5. Last, and most certainly least… I have not met one photographer… not even one… who is good at keeping their blog updated.  And inevitably, people who try to make lists on those blogs always run out of things to say once they hit the last number on the list.  As have I (for the moment).  My last piece of advice… Stick with your blog, your clients want to know you as a person just as much as they want to see great work in your portfolio.

I hardly have the hubris to imagine that I’m the only photographer who could write that list, whose dreams have changed over the years, who “never saw this coming,” and who also considers themselves extraordinarily lucky and humbled for being able to pursue something that they love.  What I do imagine is that there are many people in my current shoes, my previous shoes, and the Louboutins I hope to one day wear, who might find that this column resonates with them a bit, who might chuckle a tad at my quite possibly insufficient humor, or who might find a dark day a little less dark because they know that someone else has been there. So from me to you, from one photographer to another, from my rent check to your rent check, from one life adventurer to the next… welcome to “A Shot in the Dark.”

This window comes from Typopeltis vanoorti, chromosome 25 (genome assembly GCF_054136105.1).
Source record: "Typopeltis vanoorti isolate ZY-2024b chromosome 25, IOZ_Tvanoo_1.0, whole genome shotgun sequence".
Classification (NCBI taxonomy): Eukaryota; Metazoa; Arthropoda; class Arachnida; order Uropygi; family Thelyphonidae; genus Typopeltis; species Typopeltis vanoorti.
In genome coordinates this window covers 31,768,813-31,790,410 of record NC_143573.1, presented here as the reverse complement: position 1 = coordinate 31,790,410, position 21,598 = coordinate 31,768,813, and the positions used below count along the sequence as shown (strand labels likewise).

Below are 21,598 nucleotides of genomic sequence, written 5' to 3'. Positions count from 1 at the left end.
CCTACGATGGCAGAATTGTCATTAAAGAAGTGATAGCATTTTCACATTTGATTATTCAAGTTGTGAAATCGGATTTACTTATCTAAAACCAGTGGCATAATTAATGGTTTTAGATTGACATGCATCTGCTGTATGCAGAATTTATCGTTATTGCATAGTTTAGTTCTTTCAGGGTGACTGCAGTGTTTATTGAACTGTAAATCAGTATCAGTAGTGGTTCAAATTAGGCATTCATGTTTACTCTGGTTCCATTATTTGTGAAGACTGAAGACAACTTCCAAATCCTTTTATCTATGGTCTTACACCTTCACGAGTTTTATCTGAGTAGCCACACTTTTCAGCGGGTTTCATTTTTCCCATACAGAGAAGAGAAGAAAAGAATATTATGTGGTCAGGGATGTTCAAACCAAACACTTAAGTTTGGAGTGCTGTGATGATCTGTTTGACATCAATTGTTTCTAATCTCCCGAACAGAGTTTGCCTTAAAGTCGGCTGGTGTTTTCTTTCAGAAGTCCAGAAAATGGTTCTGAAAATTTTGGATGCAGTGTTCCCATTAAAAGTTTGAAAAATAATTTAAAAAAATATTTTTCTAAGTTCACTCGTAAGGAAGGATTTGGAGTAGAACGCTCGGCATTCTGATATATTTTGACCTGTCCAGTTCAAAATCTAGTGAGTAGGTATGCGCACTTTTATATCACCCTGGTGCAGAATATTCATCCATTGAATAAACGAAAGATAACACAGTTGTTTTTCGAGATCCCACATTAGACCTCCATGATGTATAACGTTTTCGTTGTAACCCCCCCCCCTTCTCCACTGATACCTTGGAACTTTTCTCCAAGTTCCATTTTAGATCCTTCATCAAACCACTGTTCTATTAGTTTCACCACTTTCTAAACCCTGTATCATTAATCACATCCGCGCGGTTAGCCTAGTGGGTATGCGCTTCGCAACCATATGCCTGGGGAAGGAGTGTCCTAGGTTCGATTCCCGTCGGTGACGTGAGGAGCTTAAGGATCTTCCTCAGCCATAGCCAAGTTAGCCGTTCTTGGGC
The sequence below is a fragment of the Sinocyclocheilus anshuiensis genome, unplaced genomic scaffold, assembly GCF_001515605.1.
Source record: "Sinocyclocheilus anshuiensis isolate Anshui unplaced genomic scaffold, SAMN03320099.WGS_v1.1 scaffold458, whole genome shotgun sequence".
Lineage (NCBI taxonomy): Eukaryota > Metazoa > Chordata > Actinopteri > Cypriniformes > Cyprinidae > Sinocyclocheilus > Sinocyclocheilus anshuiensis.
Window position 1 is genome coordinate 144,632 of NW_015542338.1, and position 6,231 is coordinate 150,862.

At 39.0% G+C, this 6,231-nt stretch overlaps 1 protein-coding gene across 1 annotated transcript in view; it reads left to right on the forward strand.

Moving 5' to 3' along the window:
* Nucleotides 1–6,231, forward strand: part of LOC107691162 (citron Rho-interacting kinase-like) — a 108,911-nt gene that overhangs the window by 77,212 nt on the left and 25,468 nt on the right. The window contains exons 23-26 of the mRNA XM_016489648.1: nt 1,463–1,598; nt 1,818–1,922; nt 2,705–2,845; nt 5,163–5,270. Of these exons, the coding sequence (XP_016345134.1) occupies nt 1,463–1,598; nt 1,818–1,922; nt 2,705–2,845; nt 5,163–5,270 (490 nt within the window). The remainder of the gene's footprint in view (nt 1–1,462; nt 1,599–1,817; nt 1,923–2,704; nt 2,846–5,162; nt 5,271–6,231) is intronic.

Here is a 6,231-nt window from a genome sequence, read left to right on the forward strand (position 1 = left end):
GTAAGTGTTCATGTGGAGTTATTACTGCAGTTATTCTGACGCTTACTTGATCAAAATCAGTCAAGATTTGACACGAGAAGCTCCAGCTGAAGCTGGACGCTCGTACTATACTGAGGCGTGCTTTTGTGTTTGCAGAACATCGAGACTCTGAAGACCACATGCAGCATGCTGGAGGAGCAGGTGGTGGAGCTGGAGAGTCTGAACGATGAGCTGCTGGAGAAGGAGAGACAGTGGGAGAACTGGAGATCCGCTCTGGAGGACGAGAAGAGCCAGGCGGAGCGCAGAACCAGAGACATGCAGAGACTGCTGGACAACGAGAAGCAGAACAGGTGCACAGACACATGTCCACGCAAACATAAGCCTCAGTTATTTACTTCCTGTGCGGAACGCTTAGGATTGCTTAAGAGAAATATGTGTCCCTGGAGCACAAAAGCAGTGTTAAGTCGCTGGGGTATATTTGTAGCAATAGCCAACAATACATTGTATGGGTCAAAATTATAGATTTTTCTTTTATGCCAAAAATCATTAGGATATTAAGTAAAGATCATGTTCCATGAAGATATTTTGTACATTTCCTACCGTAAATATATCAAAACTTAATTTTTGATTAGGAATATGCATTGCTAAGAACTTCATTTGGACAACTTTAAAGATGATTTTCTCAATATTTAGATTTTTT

Margaret Rowland is an award winning and internationally published photographer who has worked across a spectrum of genres. She learned the art of capturing light on her father's manual Pentax film camera, and now works primarily with Canon DSLRs. Her work has taken her around the world: from presidential election coverage in New Hampshire for Dartmouth (her alma mater), to documentary and travel/adventure work in Paris, New Zealand, & Kuwait, to wedding photography in California. She currently resides in New York City where she focuses on shooting fashion and beauty, both in her Manhattan studio and on location.